Different Techniques

This page provides a brief overview of the different styles/techniques used in the classes. This information presented here is mainly from Wikipedia.


Karate (空手, Karate?) or karate-dō (空手道, karate-dō?) is a martial art that developed from a synthesis of indigenous Ryukyuan fighting methods,[1] Chinese kempo and concepts from classical Japanese martial arts. "Karate" originally meant Chinese hand, but was later changed to a homonym meaning "empty hand" in Japanese. It is known primarily as a striking art, featuring punching, kicking, knee/elbow strikes and open handed techniques. However, grappling, joint manipulations, locks, restraints/traps, throws and vital point striking also appear in karate. A practitioner of karate is called a karateka (空手家).

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Tae Kwon Do

Taekwondo (also, Tae Kwon Do, Taekwon-Do, or Tae Kwon-Do) is a martial art and combat sport originating in Korea. Taekwondo is the national sport of South Korea and sparring, kyeorugi, is an Olympic sporting event.

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Kung Fu

Kung fu and wushu are popular terms that have become synonymous with Chinese martial arts. However, the Chinese terms kung fu (Chinese: 功夫 pinyin: gōngfū) and wushu (Traditional Chinese: 武術; Simplified Chinese: 武术) have very distinct connotations. Each term can describe a different martial arts traditions and can also be used in a context without referencing martial arts. Colloquially, kung fu (or gong fu) alludes to any individual accomplishment or cultivated skill. In contrast, wushu is a more precise term that refers to general martial activities. The term wushu has also become the name for a modern sport similar to gymnastics involving the performance of adapted Chinese bare-handed and weapons forms (tàolù 套路) judged to a set of contemporary aesthetic criteria for points.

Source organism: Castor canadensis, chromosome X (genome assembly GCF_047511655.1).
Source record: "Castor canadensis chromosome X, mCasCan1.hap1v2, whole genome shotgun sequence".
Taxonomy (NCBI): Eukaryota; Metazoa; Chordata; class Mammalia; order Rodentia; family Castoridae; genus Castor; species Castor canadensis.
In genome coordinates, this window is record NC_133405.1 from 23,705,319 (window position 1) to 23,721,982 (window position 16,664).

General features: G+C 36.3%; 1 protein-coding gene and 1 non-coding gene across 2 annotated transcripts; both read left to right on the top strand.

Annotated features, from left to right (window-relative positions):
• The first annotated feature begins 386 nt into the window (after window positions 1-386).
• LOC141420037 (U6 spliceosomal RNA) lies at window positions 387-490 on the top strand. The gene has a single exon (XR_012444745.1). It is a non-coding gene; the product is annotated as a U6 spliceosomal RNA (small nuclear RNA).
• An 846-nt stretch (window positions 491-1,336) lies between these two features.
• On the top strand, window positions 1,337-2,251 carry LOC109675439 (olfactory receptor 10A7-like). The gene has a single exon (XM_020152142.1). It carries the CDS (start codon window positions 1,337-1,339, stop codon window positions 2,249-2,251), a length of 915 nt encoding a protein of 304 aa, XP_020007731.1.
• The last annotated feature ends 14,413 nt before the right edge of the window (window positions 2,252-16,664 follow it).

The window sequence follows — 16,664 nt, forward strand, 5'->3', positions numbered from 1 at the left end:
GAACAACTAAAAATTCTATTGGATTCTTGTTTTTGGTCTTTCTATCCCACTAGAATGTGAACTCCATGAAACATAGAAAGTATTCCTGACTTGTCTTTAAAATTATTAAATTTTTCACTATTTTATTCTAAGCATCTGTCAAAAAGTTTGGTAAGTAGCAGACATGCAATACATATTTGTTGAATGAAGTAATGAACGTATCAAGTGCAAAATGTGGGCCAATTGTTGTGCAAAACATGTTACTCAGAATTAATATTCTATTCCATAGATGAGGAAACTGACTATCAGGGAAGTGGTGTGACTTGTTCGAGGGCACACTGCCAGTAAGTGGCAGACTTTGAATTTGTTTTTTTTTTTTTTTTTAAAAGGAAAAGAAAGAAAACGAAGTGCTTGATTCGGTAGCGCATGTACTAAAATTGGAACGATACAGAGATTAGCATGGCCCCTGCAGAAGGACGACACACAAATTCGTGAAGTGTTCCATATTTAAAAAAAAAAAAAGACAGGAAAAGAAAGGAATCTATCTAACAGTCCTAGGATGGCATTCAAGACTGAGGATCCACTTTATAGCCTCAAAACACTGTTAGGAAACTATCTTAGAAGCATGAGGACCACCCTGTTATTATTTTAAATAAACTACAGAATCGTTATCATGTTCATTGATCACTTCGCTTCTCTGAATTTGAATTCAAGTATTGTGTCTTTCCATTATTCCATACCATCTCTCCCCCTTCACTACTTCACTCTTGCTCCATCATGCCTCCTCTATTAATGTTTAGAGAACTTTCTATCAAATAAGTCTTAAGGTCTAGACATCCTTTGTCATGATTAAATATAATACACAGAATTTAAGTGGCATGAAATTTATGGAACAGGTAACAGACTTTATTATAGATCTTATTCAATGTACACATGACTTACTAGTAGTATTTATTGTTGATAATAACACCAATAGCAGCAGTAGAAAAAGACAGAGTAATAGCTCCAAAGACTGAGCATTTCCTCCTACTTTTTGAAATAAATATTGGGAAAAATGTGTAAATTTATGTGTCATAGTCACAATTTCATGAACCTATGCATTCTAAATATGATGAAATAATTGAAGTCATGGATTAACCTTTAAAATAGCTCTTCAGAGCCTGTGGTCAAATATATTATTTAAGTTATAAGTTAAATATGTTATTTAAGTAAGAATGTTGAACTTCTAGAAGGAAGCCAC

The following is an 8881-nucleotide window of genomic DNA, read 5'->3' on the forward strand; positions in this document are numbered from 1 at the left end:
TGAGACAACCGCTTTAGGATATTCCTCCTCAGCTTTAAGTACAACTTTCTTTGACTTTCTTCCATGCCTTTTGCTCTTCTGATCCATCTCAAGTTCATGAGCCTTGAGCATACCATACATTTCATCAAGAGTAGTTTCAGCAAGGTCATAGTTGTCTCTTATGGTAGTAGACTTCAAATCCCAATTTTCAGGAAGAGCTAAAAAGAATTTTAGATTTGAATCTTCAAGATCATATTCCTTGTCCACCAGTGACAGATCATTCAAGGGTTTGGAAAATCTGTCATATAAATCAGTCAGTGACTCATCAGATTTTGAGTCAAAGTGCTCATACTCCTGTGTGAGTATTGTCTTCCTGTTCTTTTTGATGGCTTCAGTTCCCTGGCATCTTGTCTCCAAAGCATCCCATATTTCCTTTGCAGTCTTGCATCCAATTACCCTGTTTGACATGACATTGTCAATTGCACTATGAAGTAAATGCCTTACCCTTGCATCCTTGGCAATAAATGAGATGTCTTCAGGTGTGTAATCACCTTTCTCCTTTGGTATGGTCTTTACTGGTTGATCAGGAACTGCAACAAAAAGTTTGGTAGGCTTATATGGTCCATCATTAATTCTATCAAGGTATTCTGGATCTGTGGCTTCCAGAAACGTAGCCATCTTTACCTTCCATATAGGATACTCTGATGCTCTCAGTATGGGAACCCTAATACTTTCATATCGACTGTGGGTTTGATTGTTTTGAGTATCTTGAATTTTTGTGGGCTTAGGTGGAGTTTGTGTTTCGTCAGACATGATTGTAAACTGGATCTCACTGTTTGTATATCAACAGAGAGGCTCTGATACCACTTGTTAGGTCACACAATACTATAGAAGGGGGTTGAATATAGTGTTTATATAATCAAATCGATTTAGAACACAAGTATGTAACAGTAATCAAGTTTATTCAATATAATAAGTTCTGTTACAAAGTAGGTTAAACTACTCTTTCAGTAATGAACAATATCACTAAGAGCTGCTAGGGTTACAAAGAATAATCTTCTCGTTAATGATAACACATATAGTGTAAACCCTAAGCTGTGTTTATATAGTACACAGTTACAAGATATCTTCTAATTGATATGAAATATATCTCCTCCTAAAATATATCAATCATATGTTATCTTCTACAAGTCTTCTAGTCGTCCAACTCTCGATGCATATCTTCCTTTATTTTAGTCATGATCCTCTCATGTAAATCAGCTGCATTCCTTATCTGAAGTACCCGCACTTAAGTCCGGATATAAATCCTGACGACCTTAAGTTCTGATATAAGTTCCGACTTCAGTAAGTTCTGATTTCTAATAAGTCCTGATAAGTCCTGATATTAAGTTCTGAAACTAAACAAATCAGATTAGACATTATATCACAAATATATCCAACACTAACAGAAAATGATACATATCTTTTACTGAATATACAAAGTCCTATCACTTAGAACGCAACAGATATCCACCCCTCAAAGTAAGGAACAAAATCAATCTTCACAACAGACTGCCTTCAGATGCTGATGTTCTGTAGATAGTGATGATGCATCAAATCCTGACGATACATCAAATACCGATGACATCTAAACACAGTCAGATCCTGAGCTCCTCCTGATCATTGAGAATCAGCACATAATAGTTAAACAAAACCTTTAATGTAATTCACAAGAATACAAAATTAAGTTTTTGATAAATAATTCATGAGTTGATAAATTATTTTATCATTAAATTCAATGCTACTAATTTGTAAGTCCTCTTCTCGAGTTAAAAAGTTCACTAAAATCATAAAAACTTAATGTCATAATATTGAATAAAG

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Ever since 1669, when Huang Zongxi first described Chinese martial arts in terms of a Shaolin or "external" school versus a Wudang or "internal" school, "Shaolin" has been used as a synonym for "external" Chinese martial arts regardless of whether or not the particular style in question has any connection to the Shaolin Monastery. In 1784 the Boxing Classic: Essential Boxing Methods made the earliest extant reference to the Shaolin Monastery as Chinese boxing's place of origin. Since the beginning of the 17th century, the Shaolin Monastery garnered such fame that many martial artists have capitalized on its name by claiming possession of the original, authentic Shaolin teachings.

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Choy Lay Fut